Driver Side Impact - Double Vision (Cover Artwork)
Staff Review

Driver Side Impact

Double Vision (2010)


Cleveland, Ohio's Driver Side Impact's past releases built upon familiar 2000s pop-punk trends while slowly working toward something that they might call their own. A new decade is upon us, and it is as good a time as any to turn over a new leaf. Listening to this album you could say that in a way Driver Side Impact seem to agree. I suggest that they might want to consider changing that fig leaf again, though, because this one smells a little ripe if you ask me. Maybe this is the sign of a desperate band trying to cash in on already stale formula with a Hail Mary EP in the final seconds of the game, but Double Vision seems to lack any of the little vision the band may have had. Instead, they try to hock four piss-poor Fall Out Boy knockoffs. This isn't even newer more "experimental" Fall Out Boy they are aping either, it is Under the Cork Tree worship.

The impressively quick guitar work on the intro to the EP opener "Downfall," coupled with some chunky rhythms, are likely fool you into believing that the three or so minutes that follow are going to be a ripping slice of aggressive punk rock. When the song gets its proper legs, however, you sure will have egg on your face as it just ends up being a calculated poppy rock song, complete with sterile gang vocals on the chorus to try and dress up how truly banal the verses are and lackluster the hook is. Around the 2:10 mark there is really neat guitar work that has sprinkled prior releases, but it literally lasts only a few seconds before things turn back to your regularly scheduled cure for insomnia.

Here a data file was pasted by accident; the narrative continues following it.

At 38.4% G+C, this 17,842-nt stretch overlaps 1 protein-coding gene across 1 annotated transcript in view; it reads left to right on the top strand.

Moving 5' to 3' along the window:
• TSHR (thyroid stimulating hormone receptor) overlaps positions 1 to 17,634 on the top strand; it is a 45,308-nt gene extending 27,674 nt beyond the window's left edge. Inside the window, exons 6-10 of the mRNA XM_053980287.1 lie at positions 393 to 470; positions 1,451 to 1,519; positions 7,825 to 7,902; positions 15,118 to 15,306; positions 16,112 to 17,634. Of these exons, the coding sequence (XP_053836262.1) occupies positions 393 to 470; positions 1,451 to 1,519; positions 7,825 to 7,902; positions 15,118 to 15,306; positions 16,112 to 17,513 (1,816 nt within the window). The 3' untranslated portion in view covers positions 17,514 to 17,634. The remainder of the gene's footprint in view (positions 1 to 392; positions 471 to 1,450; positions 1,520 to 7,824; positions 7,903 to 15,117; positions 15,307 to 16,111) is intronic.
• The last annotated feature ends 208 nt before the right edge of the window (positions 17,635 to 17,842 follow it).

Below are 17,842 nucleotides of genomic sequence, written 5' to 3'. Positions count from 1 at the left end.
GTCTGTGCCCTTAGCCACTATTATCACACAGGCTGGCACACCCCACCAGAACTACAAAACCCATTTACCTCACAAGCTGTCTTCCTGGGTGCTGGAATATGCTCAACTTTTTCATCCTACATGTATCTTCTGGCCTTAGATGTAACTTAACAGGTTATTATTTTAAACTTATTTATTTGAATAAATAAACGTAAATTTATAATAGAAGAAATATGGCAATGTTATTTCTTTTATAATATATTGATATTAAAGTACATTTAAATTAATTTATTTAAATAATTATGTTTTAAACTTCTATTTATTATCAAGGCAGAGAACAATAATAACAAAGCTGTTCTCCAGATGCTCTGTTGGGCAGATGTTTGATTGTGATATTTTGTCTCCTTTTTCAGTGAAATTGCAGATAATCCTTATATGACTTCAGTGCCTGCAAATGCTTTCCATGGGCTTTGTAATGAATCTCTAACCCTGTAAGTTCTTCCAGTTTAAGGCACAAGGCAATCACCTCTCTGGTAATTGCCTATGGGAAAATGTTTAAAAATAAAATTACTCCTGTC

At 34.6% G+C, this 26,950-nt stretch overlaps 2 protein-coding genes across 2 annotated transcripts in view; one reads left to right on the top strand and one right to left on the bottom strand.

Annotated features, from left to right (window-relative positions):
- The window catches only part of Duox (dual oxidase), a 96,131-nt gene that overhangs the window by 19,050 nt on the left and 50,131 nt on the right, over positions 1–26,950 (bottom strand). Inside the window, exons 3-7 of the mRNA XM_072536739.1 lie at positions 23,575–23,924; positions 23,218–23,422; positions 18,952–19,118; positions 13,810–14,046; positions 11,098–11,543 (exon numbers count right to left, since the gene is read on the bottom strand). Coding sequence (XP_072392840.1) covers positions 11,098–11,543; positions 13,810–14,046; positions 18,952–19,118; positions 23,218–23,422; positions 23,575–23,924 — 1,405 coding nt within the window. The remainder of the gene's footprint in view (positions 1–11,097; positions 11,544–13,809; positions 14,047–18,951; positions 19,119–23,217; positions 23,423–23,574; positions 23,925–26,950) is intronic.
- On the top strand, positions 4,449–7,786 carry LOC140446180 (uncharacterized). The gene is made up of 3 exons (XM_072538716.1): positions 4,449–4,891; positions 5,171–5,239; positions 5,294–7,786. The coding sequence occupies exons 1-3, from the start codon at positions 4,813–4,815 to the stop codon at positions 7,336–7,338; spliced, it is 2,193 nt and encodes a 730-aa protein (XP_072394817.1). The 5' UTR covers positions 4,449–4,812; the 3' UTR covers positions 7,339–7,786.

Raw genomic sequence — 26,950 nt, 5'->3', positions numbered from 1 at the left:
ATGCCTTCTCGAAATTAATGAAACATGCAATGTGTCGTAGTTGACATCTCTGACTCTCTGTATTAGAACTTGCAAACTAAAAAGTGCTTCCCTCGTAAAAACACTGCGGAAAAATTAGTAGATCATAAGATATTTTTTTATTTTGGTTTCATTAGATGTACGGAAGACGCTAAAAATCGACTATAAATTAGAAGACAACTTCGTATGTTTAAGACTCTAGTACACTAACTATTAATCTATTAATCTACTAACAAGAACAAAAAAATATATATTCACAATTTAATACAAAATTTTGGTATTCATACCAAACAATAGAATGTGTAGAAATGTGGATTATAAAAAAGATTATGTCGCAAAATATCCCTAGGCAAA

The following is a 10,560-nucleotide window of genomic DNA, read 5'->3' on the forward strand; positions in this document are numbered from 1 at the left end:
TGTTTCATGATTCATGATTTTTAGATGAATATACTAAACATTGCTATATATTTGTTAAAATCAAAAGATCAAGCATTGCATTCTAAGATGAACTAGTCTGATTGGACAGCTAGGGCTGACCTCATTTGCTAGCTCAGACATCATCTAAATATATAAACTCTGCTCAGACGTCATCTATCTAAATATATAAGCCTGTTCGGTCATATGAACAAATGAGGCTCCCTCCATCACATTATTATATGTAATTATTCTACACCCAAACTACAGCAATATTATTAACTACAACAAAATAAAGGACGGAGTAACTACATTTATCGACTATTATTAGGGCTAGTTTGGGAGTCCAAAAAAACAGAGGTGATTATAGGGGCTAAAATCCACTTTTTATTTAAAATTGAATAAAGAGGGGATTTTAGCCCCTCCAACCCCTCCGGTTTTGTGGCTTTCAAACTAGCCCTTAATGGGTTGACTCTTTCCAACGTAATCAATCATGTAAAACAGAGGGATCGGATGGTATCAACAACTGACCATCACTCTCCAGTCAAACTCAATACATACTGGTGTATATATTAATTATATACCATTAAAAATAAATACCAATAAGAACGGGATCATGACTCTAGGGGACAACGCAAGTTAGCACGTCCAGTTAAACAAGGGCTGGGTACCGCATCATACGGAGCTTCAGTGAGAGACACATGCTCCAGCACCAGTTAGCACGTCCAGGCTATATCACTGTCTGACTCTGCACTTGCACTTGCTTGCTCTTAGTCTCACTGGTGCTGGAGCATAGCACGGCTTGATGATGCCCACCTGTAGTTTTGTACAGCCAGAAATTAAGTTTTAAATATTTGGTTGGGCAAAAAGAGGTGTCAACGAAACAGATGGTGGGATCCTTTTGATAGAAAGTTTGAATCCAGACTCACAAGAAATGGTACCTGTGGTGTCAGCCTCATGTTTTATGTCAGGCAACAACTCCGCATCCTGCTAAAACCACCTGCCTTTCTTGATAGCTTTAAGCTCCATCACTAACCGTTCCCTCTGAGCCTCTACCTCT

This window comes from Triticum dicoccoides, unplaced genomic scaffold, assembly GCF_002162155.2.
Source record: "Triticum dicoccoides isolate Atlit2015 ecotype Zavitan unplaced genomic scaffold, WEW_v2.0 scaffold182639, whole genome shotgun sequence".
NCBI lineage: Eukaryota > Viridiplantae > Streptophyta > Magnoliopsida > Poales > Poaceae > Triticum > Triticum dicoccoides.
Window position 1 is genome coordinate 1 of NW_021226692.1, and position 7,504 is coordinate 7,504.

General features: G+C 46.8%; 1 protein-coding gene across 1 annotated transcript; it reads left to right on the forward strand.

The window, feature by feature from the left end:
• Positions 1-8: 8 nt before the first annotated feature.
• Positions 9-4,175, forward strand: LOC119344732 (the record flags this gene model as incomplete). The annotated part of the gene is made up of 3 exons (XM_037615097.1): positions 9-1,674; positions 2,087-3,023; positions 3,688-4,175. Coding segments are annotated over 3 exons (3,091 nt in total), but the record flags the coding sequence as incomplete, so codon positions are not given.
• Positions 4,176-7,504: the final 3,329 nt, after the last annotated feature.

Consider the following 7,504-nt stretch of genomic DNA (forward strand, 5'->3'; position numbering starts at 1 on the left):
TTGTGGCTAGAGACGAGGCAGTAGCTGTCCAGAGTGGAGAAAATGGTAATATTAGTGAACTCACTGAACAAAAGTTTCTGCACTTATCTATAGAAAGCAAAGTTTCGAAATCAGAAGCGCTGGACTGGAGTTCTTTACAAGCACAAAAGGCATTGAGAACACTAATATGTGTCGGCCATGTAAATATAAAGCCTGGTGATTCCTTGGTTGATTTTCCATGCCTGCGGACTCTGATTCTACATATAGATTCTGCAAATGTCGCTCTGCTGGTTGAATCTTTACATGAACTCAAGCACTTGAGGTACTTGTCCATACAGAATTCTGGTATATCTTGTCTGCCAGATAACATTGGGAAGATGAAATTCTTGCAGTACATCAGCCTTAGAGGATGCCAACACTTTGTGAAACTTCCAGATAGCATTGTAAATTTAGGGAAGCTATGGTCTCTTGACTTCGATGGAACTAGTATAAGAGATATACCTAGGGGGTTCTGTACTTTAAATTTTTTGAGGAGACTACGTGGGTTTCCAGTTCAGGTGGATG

On "Broadway," the song is once again saved by the guitar work, which thankfully remains frantic and engaging throughout most of the song, save for a few moments when the band throws in a completely useless heavy breakdown that stalls the momentum of the song. About halfway through "Broadway," vocalist Chris Reck's Patrick Stump ripoff gets so completely unbearable in its highly affected, overwrought style I almost wanted to shut the record off completely. This is an occasion where less is definitely more. Chris should relax, get a sippy cup of Kool Aid and just let us enjoy what the rest of the band can do without some of that over-the-top vocalization.

I'm afraid things don't really improve over the rest of this short album, with forgettable songwriting and an annoying divergence from anything that the band has going for it. Even the keyboards on "Runaway" are far too toy-like and act in jarring opposition to the distorted guitars in the rest of the song.

It is obvious that Driver Side Impact are a capable band with some serious talent, yet they have chosen to waste it on writing trite, clichéd songs that I'm not even sure will pay off in monetary ways anymore. My advice is that they lay off the Fall Out Boy records for awhile so they can find their own voice (quite literally, tone down those vocals; you are making me embarrassed for you). I guess if you were some kind of super Fall Out Boy fan you might like this but I really have to question whether or not anyone else would.